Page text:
2002: the year Michael Schumacher described as 'perfect'


19 years ago today, Michael Schumacher completed a devastating title assault by winning the F1 drivers' crown faster than anyone else, a season which the maestro himself said couldn't be improved upon

MAGNY-COURS - 21 JULY: Ferrari driver Michael Schumacher in action in the Formula One French Grand Prix at Magny-Cours in Nevers, France on July 21, 2002. (photo by Mark Thompson/Getty Images)

Wth the F2002, Schumacher won the drivers' title faster than anyone ever in the history of the F1 championship

Mark Thompson/Getty Images

For Formula 1 fans of a certain age, watching Italy’s recent (and for most England fans, heart-breaking) progress through the Euro 2020 tournament will have inadvertently triggered memories of Michael Schumacher’s crushing dominance in the early 2000s-era of the Formula 1 World Championship.

As Italy captain Giorgio Chiellini and co chanted the Azzuri anthem with great gusto, so an image was conjured of seven-time champion Schumacher conducting his loyal Ferrari fans to Il Canto degli Italiani from the podium after yet another trouncing of the field.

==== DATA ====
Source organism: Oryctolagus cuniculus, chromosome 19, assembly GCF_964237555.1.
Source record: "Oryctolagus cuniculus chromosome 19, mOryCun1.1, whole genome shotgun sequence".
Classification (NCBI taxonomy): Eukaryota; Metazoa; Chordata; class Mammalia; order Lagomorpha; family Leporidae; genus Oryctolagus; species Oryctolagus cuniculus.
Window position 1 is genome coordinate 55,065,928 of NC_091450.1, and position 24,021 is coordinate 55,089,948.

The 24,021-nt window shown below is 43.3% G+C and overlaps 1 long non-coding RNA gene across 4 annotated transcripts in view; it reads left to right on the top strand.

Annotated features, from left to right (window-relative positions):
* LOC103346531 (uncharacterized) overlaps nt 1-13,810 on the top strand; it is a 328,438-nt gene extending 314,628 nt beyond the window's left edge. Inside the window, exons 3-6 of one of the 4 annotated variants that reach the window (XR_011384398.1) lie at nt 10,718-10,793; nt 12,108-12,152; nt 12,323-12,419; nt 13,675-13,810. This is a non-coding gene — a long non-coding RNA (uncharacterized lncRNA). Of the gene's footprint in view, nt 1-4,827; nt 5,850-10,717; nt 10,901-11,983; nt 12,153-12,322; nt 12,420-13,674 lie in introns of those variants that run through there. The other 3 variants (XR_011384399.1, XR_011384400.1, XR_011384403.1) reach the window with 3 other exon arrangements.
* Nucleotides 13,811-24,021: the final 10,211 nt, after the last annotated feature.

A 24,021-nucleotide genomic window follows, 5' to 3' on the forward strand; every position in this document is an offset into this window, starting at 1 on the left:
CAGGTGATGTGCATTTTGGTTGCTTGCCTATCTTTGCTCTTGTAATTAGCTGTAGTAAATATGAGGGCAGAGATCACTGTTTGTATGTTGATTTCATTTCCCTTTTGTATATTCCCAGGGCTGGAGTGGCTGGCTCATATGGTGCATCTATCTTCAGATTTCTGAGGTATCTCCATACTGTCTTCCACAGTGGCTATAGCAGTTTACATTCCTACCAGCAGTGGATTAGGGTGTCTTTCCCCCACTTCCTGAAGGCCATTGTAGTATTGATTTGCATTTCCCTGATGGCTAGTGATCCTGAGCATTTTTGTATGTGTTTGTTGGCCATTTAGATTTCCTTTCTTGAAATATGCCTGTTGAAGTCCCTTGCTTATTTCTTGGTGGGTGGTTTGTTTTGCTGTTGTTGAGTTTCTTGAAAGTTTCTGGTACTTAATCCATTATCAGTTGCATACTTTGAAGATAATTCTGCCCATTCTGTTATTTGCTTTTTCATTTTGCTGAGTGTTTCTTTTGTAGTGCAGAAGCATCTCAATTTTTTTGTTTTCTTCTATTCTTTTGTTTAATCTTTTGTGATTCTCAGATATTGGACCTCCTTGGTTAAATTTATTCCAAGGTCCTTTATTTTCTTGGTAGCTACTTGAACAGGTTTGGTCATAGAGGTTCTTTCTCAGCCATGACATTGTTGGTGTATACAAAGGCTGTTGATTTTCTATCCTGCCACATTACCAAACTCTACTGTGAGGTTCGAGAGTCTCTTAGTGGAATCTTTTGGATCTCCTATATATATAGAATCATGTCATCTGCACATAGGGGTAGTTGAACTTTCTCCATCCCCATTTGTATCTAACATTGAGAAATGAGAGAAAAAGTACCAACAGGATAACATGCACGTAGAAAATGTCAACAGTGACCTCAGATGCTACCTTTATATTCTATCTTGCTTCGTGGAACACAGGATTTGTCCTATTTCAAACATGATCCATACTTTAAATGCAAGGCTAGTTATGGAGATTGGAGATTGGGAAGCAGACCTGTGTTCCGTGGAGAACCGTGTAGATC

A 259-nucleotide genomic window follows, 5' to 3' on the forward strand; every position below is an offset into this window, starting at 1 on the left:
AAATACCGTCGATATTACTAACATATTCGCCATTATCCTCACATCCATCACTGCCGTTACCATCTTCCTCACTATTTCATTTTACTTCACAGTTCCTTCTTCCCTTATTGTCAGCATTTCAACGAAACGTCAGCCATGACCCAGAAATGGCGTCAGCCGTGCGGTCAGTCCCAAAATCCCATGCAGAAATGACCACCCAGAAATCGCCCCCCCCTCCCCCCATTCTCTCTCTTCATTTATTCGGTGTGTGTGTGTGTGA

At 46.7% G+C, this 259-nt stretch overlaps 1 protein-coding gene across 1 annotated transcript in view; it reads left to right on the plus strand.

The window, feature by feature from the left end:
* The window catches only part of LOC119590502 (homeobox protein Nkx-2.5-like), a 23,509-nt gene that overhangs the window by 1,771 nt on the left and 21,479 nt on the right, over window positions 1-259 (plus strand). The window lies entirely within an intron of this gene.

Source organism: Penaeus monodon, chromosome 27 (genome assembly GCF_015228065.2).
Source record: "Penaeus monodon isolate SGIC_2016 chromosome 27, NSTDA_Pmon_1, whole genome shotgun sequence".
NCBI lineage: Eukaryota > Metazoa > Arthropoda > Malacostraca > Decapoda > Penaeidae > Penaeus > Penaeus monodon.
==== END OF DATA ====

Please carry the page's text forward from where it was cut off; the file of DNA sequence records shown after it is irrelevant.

Today marks 19 years since ‘Schumi’ won the drivers’ title in perhaps his most devastating fashion at the 2002 French Grand Prix, 11 rounds into a sixteen-race season, earlier than anyone had ever done it before – and since. Even more satisfying for the driver, it put him on a par with F1 legend Juan Manuel Fangio’s record for all-time drivers’ titles won – five.

When asked if he could improve upon 2002, Schumacher simply said “No.”

Ferrari’s eventual constructors’ championship points total was equal to the rest of the field combined. So complete was the Scuderia’s dominance, the FIA felt moved to bring in some of the most significant rules changes in decades in a bid to galvanise the competition.

Though 2004 was even more successful in terms of race wins (13 that year, to 2002s 11), no-one has ever bettered Schumacher’s comet-like streak to the crown in his Ferrari F2002 when it was all wrapped up by Magny-Cours on July 21.


Ferrari started 2002 with the previous year’s car – but won anyway


This story is perhaps F1’s ultimate example of man and machine being truly at one.

However, casting your mind back to the start of that 2002, one of the striking points about this season is that the German didn’t even start off the year with a new car.